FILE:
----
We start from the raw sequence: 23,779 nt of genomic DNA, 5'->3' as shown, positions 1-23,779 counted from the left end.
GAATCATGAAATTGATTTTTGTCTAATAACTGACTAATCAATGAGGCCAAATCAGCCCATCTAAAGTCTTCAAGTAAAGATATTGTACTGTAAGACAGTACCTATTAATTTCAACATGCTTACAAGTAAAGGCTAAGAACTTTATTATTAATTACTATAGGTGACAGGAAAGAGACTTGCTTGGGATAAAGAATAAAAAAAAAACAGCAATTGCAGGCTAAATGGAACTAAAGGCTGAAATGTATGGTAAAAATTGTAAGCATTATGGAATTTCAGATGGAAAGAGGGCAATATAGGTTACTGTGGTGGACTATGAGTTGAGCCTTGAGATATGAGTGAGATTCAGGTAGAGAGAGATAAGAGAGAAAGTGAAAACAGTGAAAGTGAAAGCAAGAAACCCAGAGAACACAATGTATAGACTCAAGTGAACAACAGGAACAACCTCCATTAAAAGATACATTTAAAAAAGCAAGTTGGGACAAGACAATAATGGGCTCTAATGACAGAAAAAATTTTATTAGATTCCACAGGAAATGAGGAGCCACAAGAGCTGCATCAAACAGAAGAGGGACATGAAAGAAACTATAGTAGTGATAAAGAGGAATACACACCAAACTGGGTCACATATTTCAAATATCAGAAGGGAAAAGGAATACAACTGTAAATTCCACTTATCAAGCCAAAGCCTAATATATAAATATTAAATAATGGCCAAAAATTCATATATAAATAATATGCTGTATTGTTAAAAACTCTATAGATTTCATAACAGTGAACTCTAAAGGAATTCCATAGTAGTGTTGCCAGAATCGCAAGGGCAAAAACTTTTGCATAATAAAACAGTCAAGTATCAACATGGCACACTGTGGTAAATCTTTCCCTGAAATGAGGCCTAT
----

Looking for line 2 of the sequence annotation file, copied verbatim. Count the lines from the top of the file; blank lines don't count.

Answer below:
GAATCATGAAATTGATTTTTGTCTAATAACTGACTAATCAATGAGGCCAAATCAGCCCATCTAAAGTCTTCAAGTAAAGATATTGTACTGTAAGACAGTACCTATTAATTTCAACATGCTTACAAGTAAAGGCTAAGAACTTTATTATTAATTACTATAGGTGACAGGAAAGAGACTTGCTTGGGATAAAGAATAAAAAAAAAACAGCAATTGCAGGCTAAATGGAACTAAAGGCTGAAATGTATGGTAAAAATTGTAAGCATTATGGAATTTCAGATGGAAAGAGGGCAATATAGGTTACTGTGGTGGACTATGAGTTGAGCCTTGAGATATGAGTGAGATTCAGGTAGAGAGAGATAAGAGAGAAAGTGAAAACAGTGAAAGTGAAAGCAAGAAACCCAGAGAACACAATGTATAGACTCAAGTGAACAACAGGAACAACCTCCATTAAAAGATACATTTAAAAAAGCAAGTTGGGACAAGACAATAATGGGCTCTAATGACAGAAAAAATTTTATTAGATTCCACAGGAAATGAGGAGCCACAAGAGCTGCATCAAACAGAAGAGGGACATGAAAGAAACTATAGTAGTGATAAAGAGGAATACACACCAAACTGGGTCACATATTTCAAATATCAGAAGGGAAAAGGAATACAACTGTAAATTCCACTTATCAAGCCAAAGCCTAATATATAAATATTAAATAATGGCCAAAAATTCATATATAAATAATATGCTGTATTGTTAAAAACTCTATAGATTTCATAACAGTGAACTCTAAAGGAATTCCATAGTAGTGTTGCCAGAATCGCAAGGGCAAAAACTTTTGCATAATAAAACAGTCAAGTATCAACATGGCACACTGTGGTAAATCTTTCCCTGAAATGAGGCCTAT